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Thanks for the feedback. Well, that's certainly food for thought. I have done a fair amount of reading this past year trying to find a consistent solution. I've always ordered my recipe's from Austin Homebrew and tried to brew my beer withing a week to two week of receiving my recipe. I don't have a problem buying ro water and treating it if necessary. Boiling my own water sounds like more work then buying ro or distilled water. The times I have had the best luck is when I mix about 4 gallons of ro or distilled water with 2 gallons of my own. That is a feeble attempt by me to get some minerals into the water without really knowing how much. I'm just trying to understand it a little better.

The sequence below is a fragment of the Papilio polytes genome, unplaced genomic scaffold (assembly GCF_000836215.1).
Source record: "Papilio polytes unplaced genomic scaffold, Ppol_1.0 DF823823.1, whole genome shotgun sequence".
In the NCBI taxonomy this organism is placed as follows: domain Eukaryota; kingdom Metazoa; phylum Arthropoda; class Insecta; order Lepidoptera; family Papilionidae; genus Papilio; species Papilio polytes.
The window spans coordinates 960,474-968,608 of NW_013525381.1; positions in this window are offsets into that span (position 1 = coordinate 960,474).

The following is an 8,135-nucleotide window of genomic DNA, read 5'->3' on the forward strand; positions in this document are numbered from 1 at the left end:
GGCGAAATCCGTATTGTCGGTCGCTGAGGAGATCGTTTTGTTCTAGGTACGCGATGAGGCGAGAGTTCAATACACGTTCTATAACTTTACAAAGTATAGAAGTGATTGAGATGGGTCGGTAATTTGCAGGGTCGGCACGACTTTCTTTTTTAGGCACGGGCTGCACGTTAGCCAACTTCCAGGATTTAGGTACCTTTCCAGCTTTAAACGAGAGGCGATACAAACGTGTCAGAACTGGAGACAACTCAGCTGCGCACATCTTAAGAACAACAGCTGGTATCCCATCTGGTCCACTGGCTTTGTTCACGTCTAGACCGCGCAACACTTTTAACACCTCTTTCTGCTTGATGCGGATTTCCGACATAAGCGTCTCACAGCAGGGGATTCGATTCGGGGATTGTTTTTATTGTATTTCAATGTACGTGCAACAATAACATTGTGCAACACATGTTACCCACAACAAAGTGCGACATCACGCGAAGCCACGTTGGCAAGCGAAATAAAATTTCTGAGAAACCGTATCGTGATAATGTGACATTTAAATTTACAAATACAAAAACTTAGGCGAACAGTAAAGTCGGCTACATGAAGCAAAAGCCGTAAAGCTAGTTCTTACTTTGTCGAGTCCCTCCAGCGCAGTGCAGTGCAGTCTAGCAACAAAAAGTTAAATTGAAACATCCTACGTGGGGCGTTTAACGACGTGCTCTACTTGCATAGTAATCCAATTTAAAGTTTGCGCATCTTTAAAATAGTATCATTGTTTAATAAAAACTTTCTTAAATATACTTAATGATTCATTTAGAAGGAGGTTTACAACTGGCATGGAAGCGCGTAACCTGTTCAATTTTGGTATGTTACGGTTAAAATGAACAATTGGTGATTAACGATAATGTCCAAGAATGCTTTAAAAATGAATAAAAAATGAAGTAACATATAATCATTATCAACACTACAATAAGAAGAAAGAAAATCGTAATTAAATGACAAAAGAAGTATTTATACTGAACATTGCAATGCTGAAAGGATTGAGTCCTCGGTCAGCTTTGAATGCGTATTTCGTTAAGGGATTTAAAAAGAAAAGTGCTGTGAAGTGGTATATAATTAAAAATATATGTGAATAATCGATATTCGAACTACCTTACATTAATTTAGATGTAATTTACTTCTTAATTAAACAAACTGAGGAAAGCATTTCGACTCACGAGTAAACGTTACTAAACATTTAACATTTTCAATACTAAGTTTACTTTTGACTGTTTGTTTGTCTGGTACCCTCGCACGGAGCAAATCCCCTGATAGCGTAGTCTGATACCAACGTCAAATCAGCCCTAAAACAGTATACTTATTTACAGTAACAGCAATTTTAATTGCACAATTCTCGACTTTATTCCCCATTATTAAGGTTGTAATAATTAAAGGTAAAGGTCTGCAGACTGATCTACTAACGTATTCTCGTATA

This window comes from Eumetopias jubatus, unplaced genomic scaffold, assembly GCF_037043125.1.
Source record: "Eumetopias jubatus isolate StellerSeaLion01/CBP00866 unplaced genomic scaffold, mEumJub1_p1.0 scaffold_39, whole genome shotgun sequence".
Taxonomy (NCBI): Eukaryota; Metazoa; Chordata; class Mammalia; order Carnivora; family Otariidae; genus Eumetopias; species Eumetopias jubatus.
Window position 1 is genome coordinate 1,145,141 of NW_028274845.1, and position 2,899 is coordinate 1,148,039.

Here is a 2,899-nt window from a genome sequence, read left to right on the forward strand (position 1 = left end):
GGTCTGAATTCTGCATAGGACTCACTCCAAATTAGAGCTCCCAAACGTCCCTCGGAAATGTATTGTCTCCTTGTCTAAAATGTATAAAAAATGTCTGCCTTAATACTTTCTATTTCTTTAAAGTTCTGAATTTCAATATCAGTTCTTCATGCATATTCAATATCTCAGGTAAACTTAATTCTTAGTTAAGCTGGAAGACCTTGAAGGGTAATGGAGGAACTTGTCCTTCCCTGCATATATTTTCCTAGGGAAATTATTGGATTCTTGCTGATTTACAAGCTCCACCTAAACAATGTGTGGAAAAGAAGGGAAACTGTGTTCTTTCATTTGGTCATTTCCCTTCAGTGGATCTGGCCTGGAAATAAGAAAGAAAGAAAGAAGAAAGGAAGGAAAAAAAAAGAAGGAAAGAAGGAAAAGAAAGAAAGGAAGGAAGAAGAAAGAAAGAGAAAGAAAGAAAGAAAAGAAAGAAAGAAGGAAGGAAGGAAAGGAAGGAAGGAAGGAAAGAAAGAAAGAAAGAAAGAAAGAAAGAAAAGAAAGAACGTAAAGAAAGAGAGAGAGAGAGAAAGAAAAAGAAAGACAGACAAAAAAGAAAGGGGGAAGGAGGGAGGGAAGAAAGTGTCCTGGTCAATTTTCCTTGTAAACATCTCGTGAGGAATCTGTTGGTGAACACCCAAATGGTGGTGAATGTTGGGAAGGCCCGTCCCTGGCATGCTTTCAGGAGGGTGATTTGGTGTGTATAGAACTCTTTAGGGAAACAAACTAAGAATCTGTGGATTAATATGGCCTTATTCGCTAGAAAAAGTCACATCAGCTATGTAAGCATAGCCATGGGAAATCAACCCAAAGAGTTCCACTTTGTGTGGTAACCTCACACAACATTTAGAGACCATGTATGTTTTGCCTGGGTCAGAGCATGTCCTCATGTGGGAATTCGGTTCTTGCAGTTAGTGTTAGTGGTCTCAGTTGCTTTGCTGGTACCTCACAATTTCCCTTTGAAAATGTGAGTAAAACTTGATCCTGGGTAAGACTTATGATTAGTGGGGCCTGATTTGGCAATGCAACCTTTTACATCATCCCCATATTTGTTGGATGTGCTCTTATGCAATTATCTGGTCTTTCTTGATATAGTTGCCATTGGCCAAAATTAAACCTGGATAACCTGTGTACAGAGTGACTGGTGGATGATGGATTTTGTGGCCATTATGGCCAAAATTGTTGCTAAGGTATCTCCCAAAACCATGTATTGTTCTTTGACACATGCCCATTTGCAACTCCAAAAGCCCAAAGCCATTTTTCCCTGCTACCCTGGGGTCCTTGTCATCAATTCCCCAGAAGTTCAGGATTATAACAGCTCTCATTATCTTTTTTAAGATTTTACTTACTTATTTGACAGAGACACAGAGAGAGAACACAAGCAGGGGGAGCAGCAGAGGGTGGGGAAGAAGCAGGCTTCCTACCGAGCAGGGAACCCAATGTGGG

In regards to extract twang I have read some people saying it is very prominent and others say it doesn't matter that a beer is brewed with extract. Myself personally I have no idea. I will say that all grain for me is not an option. I tend to lead a busy lifestyle and just don't have the time or desire to go all grain. I enjoy brewing though, and have a couple of friends that do it as well. I'm just trying to get to where I can make a decent beer that I can enjoy consistently, and so lately i've been looking at my water to see if there is something there that can be improved.

 
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Old 03-04-2013, 05:50 PM   #4
johnsnownw